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Assessing Engineering Student Attitudes about Cognition Due to Project-Based Curriculum NSF Grant 1037808In recent years, a substantial amount of research has been presented on project-based learning foreducating engineers. It has been observed that this approach fosters a deeper learning andunderstanding of engineering concepts as opposed to the traditiona l lecture-based coursestructure. In addition, research has documented the prevalence of “Ill-Structured” problems thatengineers face in their professional lives.(Jonassen, Strobel et al. 2006) Posing these types of“problems” in an academic environment would better prepare students for higher achievementafter graduation, but adoption is sporadic.A research group at Boise State University is working to understand how to overcome thehurdles of transforming from a lecture-based curriculum to a more project-centered curriculum.Even knowing the benefits of project-based approaches, engineering faculty must overcomebarriers such as limited time, assessment methods, accreditation requirements, knowledge ofunfamiliar techniques and student resistance. Student resistance was identified as part of aninitial inquiry into these barriers. According to Evans, high achieving learners regardless ofdiscipline typically possess three characteristics.(Evans, Kirby et al. 2003) High level learnersthink deeply about the subject rather than superficial memorization, are adaptive in their processrather than repeating a single method, and have an attitude that reflects a “Need for Cognition”or a willingness to put forth cognitive effort. It is typically assumed that a project-basedcurriculum in engineering education promotes these characteristics and encourages higher level-learning. In fact, for project-based learning to be widely adopted, there must be a willingnesswithin the student body to modify their traditional role within the curriculum.Anecdotal evidence suggests that attitudes towards higher levels of learning vary amongengineering students. Many engineering students appear to be more comfortable in rigidstructured learning environments, while some students seem to prefer more creative expression.Improving each student’s comfort with the “Ill-Structured” problems faced in professionalcareers should be a goal of project-based education, but may also be a hurdle towards effectiveteaching. In this study, a group of engineering students were surveyed using the “Need forCognition” study to evaluate engineering student attitudes towards using cognitive tools.(Pettyand Cacioppo 1982) This survey was performed at the beginning and end of a senior mechanicalengineering course with a project-oriented curriculum. The data was collected anonymously butwith tracking numbers to identify any changes in attitudes as a result of exposure to project-based assignments. The data will be presented and trends will be identified with the intention ofimproving the implementation of future project-based courses from a student perspective.References:Evans, C., J. Kirby, et al. (2003). "Approaches to learning, need for cognition, and strategicflexibility among university students." British Journal of Educational Psychology 73(4): 507-528.Jonassen, D., J. Strobel, et al. (2006). "Everyday problem solving in engineering: Lessons forengineering educators." JOURNAL OF ENGINEERING EDUCATION-WASHINGTON-95(2): 139.Petty, R. and J. Cacioppo (1982). "The need for cognition." Journal of Personality and SocialPsychology 42(1): 116-131.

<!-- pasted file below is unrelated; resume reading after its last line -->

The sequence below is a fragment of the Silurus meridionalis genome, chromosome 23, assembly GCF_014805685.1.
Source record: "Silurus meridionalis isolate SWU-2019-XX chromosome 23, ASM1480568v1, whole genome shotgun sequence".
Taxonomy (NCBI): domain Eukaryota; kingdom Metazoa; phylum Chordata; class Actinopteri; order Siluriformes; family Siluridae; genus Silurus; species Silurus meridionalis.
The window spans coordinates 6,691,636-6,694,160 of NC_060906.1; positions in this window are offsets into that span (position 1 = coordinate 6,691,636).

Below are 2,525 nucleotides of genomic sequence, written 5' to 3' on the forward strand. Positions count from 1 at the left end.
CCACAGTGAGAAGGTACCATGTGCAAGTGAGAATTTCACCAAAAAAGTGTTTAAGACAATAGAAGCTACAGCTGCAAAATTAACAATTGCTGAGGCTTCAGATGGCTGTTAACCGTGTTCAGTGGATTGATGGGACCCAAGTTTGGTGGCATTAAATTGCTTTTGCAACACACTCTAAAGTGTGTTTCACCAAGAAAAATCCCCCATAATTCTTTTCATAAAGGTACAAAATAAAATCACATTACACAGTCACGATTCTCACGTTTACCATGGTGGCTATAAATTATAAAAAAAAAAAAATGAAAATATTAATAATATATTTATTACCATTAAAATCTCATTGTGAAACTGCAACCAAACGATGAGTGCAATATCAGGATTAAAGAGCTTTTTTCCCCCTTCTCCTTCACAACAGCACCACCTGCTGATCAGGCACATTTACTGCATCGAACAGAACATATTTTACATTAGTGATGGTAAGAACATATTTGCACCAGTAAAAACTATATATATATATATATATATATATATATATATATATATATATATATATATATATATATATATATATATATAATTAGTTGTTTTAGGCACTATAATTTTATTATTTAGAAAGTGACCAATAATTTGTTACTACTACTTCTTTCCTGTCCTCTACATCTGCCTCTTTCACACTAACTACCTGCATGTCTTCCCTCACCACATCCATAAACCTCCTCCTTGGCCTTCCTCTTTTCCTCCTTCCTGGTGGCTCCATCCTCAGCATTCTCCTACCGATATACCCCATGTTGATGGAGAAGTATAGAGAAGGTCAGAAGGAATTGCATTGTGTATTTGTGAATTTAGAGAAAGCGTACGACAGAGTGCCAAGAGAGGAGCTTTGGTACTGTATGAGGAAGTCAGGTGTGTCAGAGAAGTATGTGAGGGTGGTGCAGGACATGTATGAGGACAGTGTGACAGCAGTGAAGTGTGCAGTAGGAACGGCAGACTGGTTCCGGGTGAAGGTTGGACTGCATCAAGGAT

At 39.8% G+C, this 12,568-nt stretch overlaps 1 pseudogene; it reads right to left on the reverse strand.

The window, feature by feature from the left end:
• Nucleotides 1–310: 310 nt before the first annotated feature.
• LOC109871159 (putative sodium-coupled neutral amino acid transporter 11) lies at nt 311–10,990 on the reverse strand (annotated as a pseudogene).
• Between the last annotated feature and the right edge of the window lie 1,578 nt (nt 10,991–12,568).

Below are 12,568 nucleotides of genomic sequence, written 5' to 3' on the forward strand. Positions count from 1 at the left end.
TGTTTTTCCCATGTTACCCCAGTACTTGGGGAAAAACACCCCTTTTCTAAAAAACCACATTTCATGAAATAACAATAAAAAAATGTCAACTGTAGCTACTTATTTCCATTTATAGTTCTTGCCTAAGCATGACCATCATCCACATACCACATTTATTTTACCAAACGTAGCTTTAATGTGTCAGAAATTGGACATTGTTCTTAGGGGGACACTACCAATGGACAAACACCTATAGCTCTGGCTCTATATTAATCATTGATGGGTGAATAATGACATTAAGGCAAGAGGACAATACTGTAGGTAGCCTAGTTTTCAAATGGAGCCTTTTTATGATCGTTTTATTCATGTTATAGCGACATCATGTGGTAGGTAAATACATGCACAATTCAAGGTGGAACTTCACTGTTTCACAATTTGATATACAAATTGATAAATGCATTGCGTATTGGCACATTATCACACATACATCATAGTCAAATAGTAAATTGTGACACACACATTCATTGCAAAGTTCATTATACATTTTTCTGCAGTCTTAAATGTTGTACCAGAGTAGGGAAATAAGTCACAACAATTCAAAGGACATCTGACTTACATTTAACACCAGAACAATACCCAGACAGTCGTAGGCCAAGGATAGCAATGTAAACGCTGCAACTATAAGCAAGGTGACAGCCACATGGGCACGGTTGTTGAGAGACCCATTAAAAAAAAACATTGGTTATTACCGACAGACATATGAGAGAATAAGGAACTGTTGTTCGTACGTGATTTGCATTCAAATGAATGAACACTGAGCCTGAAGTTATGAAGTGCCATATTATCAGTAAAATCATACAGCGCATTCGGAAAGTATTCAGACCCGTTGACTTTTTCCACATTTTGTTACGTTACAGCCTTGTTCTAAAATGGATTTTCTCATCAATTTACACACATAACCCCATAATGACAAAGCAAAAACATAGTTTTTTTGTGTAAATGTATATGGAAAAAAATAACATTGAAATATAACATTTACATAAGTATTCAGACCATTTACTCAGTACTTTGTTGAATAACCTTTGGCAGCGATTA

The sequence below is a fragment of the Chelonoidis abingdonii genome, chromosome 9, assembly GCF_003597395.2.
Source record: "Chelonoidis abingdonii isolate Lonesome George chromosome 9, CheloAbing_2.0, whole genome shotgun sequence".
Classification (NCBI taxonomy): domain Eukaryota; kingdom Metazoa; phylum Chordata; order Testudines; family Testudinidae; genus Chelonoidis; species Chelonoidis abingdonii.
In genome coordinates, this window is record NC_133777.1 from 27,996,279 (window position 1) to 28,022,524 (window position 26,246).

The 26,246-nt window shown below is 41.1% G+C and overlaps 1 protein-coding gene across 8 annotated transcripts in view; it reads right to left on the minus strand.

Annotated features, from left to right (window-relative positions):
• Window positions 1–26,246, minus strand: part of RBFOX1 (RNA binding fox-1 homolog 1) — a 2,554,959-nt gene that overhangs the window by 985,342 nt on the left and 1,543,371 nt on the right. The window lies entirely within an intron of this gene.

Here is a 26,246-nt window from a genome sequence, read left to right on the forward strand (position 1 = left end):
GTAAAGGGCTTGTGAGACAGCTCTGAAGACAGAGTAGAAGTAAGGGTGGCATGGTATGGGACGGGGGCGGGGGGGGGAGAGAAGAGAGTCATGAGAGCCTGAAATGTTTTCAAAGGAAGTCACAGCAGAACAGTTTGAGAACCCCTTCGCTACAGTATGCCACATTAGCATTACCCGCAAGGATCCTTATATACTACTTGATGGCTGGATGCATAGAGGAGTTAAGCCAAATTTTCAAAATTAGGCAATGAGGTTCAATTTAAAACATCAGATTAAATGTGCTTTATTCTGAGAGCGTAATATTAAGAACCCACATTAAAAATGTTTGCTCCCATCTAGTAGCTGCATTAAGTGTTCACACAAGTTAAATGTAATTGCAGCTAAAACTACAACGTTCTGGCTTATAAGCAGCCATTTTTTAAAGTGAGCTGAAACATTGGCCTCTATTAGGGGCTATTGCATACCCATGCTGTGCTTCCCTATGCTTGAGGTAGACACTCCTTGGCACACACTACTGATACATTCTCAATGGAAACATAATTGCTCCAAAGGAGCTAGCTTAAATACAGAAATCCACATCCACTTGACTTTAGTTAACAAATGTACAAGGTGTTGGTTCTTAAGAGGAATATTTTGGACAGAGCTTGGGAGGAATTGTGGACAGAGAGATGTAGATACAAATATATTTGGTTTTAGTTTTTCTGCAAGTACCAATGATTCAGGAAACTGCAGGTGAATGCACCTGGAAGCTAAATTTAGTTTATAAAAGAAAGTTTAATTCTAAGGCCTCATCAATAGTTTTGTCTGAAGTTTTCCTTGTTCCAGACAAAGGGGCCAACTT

Plumlee, D. (2011, June), Assessing Engineering Student Attitudes about Cognition Due to Project-Based Curriculum Paper presented at 2011 ASEE Annual Conference & Exposition, Vancouver, BC.